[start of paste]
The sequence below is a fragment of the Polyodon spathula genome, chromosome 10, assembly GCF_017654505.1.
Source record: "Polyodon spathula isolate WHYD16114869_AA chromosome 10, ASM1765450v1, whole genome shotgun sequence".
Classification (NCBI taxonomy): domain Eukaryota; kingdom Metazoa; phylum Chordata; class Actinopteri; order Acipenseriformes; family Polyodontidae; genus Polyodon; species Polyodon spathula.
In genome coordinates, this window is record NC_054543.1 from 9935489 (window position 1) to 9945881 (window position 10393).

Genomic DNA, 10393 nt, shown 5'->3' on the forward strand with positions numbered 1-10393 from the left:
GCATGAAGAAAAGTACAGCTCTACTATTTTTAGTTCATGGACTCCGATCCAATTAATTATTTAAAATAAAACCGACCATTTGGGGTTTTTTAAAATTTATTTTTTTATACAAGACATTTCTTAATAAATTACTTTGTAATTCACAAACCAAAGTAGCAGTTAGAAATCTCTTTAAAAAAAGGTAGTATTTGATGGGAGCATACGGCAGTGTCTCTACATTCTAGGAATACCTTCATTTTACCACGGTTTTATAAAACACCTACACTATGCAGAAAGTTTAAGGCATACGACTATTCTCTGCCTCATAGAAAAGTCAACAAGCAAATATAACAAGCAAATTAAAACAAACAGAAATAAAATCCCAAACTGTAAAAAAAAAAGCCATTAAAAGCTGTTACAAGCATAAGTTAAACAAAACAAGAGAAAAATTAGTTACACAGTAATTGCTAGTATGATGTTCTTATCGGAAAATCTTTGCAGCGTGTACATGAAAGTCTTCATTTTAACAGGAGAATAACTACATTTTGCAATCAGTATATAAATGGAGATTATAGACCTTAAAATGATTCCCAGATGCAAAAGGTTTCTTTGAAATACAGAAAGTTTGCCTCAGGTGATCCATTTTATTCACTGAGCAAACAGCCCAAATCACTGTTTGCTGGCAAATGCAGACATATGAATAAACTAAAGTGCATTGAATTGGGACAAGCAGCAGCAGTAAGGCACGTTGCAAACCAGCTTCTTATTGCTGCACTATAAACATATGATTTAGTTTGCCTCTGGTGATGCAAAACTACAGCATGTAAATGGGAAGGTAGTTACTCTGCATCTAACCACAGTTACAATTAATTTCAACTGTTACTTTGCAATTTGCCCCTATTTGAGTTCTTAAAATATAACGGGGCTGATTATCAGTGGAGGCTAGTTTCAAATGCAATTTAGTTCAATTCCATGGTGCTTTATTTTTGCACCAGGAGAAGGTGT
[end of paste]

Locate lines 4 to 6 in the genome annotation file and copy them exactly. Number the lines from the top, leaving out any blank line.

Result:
In genome coordinates, this window is record NC_054543.1 from 9935489 (window position 1) to 9945881 (window position 10393).

Genomic DNA, 10393 nt, shown 5'->3' on the forward strand with positions numbered 1-10393 from the left:
GCATGAAGAAAAGTACAGCTCTACTATTTTTAGTTCATGGACTCCGATCCAATTAATTATTTAAAATAAAACCGACCATTTGGGGTTTTTTAAAATTTATTTTTTTATACAAGACATTTCTTAATAAATTACTTTGTAATTCACAAACCAAAGTAGCAGTTAGAAATCTCTTTAAAAAAAGGTAGTATTTGATGGGAGCATACGGCAGTGTCTCTACATTCTAGGAATACCTTCATTTTACCACGGTTTTATAAAACACCTACACTATGCAGAAAGTTTAAGGCATACGACTATTCTCTGCCTCATAGAAAAGTCAACAAGCAAATATAACAAGCAAATTAAAACAAACAGAAATAAAATCCCAAACTGTAAAAAAAAAAGCCATTAAAAGCTGTTACAAGCATAAGTTAAACAAAACAAGAGAAAAATTAGTTACACAGTAATTGCTAGTATGATGTTCTTATCGGAAAATCTTTGCAGCGTGTACATGAAAGTCTTCATTTTAACAGGAGAATAACTACATTTTGCAATCAGTATATAAATGGAGATTATAGACCTTAAAATGATTCCCAGATGCAAAAGGTTTCTTTGAAATACAGAAAGTTTGCCTCAGGTGATCCATTTTATTCACTGAGCAAACAGCCCAAATCACTGTTTGCTGGCAAATGCAGACATATGAATAAACTAAAGTGCATTGAATTGGGACAAGCAGCAGCAGTAAGGCACGTTGCAAACCAGCTTCTTATTGCTGCACTATAAACATATGATTTAGTTTGCCTCTGGTGATGCAAAACTACAGCATGTAAATGGGAAGGTAGTTACTCTGCATCTAACCACAGTTACAATTAATTTCAACTGTTACTTTGCAATTTGCCCCTATTTGAGTTCTTAAAATATAACGGGGCTGATTATCAGTGGAGGCTAGTTTCAAATGCAATTTAGTTCAATTCCATGGTGCTTTATTTTTGCACCAGGAGAAGGTGT